Next up statewide was late-afternoon and evening rain and snow in the northwest on the 10th persisting into the morning of the 11th. Long Branch saw the most rain with 1.53”, followed by Ocean Township (Monmouth) 1.43” and Eatontown 1.26”. Just seven stations received more than an inch, while 139 caught 0.50”–0.99” (Figure 4). Measurable snow fell in nine counties, with five having locations with as much as 2.0” (Figure 5). This includes North Caldwell (Essex) 2.2”, Green Pond (Morris) 6.2”, West Milford (Passaic) 3.6”, High Point (Sussex) 7.8”, and Liberty Township (Warren) 2.0”.
Figure 4. Precipitation across New Jersey from 7 AM on March 10th through 8 AM March 12th based on a PRISM (Oregon State University) analysis generated using NWS Cooperative, CoCoRaHS, NJWxNet, and other professional weather station observations. Note the scale in inches beneath the map.
Figure 5. Snowfall on March 10th–11th. Observations are from CoCoRaHS, NWS Cooperative Observer, NWS Trained Spotter, and North Jersey Weather Observers contributors.
Light rain throughout the 13th, with some snow at higher elevations in the north, transitioned to all snow in some northern and central locations on the backside of a strong low-pressure system moving to the northeast during much of the daylight hours of the 14th. Rain and melted snow accumulated to as much as 1.08” at West Milford, with Palisades Park (Bergen) and Vernon Township (Sussex) both reporting 1.06” (Figure 6). Much less fell in the south. Measurable snow fell in 15 counties, with six of these having locations of 2.0” or more (Figure 7). They included Cedar Grove (Essex) 2.7”, Tewksbury (Hunterdon) 2.5”, Green Pond 7.2”, West Milford 5.7”, Bernards Township (Somerset) 2.0”, and Highland Lakes (Sussex) 9.0”.
Figure 6. Precipitation across New Jersey from 8 AM on March 12th through 8 AM March 15th based on a PRISM (Oregon State University) analysis generated using NWS Cooperative, CoCoRaHS, NJWxNet, and other professional weather station observations. Note the scale in inches beneath the map.
Figure 7. Snowfall on March 13th–14th. Observations are from CoCoRaHS, NWS Cooperative Observer, NWS Trained Spotter, and North Jersey Weather Observers contributors.
Three lighter rainfall events completed the month’s precipitation regime. On the 24th, daytime showers in the far south left three Lower Township stations with 0.56”, 0.52”, and 0.50”. More widespread rain during the afternoon and evening of the 25th, even with some late thunder in some southern locations, brought 0.65” to Berkeley Township (Ocean) and Washington Township (Gloucester) 0.54”. Finally, afternoon and evening showers on the 27th extending into early on the 28th brought as much as 0.46” to Bradley Beach (Monmouth) and 0.45” at Wall (Monmouth).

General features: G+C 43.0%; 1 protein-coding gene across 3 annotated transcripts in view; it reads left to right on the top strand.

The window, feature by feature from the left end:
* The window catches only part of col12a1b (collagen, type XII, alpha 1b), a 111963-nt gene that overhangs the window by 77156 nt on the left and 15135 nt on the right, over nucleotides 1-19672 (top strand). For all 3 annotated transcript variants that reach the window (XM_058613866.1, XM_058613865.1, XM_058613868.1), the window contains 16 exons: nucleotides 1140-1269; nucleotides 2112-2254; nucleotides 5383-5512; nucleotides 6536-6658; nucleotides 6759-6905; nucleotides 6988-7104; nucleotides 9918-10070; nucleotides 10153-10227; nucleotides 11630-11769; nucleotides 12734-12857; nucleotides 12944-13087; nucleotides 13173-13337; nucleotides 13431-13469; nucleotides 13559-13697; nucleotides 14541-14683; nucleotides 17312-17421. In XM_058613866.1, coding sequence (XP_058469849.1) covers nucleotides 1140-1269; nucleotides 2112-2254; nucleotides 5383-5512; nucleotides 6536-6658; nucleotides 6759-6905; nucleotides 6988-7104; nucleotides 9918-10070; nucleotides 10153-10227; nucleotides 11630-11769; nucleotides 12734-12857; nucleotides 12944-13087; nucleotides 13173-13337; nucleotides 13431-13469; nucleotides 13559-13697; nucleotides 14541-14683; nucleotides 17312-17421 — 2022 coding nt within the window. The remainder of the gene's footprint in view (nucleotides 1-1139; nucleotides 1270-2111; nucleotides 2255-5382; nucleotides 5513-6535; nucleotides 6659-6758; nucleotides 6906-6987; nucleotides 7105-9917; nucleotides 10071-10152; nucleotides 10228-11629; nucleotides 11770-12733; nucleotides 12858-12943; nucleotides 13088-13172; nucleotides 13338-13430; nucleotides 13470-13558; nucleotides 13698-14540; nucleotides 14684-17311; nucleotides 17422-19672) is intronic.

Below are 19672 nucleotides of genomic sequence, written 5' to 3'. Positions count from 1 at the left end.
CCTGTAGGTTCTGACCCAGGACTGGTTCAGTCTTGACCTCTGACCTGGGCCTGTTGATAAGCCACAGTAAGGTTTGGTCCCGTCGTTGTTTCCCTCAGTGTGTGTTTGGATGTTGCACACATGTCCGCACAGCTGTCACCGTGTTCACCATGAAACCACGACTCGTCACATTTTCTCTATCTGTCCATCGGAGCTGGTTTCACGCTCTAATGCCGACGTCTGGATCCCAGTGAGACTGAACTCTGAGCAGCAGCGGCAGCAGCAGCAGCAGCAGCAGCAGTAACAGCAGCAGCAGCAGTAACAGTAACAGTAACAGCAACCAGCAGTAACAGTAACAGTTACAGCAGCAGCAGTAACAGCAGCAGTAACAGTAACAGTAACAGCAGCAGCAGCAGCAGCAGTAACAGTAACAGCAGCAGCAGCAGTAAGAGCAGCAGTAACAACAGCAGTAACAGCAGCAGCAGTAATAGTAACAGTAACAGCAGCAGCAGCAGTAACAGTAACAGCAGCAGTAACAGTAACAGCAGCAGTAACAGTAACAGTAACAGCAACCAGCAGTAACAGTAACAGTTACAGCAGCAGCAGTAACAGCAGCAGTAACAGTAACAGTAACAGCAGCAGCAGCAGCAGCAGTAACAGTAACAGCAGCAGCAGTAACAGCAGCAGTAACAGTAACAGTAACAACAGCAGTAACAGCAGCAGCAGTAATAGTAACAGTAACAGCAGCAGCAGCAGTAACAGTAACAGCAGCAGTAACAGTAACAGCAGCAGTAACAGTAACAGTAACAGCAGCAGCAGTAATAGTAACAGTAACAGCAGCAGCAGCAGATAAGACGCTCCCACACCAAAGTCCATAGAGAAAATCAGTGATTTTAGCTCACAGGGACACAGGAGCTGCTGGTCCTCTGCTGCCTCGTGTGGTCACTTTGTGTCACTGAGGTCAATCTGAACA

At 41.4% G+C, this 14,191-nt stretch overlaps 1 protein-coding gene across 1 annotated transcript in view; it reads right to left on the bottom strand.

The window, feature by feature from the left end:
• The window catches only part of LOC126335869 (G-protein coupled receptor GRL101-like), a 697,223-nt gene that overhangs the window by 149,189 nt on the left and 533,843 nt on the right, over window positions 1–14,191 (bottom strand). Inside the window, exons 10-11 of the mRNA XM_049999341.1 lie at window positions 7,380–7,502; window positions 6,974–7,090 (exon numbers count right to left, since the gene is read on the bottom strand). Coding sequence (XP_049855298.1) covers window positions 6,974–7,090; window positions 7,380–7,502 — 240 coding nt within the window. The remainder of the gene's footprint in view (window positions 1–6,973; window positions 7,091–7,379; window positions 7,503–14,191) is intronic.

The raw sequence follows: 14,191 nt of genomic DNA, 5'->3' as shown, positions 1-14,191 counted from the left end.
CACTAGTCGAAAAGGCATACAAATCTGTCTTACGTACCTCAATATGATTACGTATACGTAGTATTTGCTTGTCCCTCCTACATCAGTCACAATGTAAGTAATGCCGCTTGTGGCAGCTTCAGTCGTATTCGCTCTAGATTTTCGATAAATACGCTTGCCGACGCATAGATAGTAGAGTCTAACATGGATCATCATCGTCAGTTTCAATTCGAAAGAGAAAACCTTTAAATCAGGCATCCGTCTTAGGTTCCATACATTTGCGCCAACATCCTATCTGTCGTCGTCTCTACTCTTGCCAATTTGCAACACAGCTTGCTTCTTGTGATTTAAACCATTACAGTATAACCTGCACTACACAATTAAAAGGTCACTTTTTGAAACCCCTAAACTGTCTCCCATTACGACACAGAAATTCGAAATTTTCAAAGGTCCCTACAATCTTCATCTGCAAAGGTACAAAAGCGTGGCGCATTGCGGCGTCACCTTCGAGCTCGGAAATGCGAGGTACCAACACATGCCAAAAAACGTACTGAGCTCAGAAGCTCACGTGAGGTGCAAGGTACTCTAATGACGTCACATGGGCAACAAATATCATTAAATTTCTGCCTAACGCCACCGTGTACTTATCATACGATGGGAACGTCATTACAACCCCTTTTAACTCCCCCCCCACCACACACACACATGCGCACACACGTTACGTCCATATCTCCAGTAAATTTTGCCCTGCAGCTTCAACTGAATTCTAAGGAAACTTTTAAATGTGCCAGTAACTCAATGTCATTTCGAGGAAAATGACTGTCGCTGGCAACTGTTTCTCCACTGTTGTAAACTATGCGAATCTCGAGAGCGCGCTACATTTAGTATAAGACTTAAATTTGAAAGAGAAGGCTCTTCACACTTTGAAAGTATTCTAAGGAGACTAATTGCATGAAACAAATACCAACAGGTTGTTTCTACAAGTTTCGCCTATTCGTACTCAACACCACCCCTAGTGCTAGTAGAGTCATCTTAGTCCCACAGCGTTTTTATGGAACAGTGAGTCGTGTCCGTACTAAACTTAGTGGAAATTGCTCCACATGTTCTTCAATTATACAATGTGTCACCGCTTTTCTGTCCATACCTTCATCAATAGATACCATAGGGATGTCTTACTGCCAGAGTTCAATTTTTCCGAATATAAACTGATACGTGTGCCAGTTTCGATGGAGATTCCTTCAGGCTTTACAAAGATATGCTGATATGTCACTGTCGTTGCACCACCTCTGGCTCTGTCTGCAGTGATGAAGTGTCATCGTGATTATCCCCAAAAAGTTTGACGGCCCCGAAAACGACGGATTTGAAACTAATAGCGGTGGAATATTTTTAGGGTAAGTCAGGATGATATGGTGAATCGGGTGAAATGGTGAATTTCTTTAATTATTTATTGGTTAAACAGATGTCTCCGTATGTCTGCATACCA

The lowest barometric pressures of the month occurred on the 4th with values from 29.20”–29.30”. Highest pressures were on the 21st and 22nd, coming in between 30.35” and 30.45”.
Winds gusted to 40 mph or greater at one or more of the 65 Rutgers NJ Weather Network stations on 11 March days. This impressive list began with a 46-mph gust at High Point Monument (Sussex) on the 2nd. The 3rd brought a 46-mph gust to Harvey Cedars (Ocean), with six stations gusting from 40–44 mph. The 4th found Sea Girt (Monmouth) gusting to 57 mph, Harvey Cedars 52 mph, Little Egg Harbor Township (Ocean) 51 mph, and 13 other stations from 40–48 mph.
After a two-day break, strong gusts returned, with High Point Monument reaching 67 mph, Vernon Township 61 mph, and 12 stations from 40-47 mph on the 7th. These winds fanned a 418-acre wildfire in the Stafford-Forge Wildlife Management Area in Little Egg Harbor Township. No injuries or major damage were reported. The 8th found High Point Monument up to 50 mph, Vernon Township 45 mph, and Wantage (Sussex) 41 mph. High Point Monument hit 41 mph on the 9th.
One of the windiest NJ days in recent memory occurred on the 14th, with Atlantic City Marina (Atlantic) at 59 mph, High Point Monument 55 mph, Little Egg Harbor Township 55 mph, Harvey Cedars, Fortescue (Cumberland), and Lower Alloways Creek Township (Salem) all 52 mph, Pennsauken (Camden) 51 mph, and 22 stations peaking from 40–48 mph. Somewhat calmer conditions prevailed on the 15th, though Harvey Cedars made it to 49 mph and 16 locations from 40–48 mph. Fortescue topped out at 44 on the 19th and Pennsauken 41 mph. Vernon Township reached 43 mph on the 25th and 51 mph on the 29th, noting that the High Point Monument anemometer was damaged and out of commission from the 25th onward.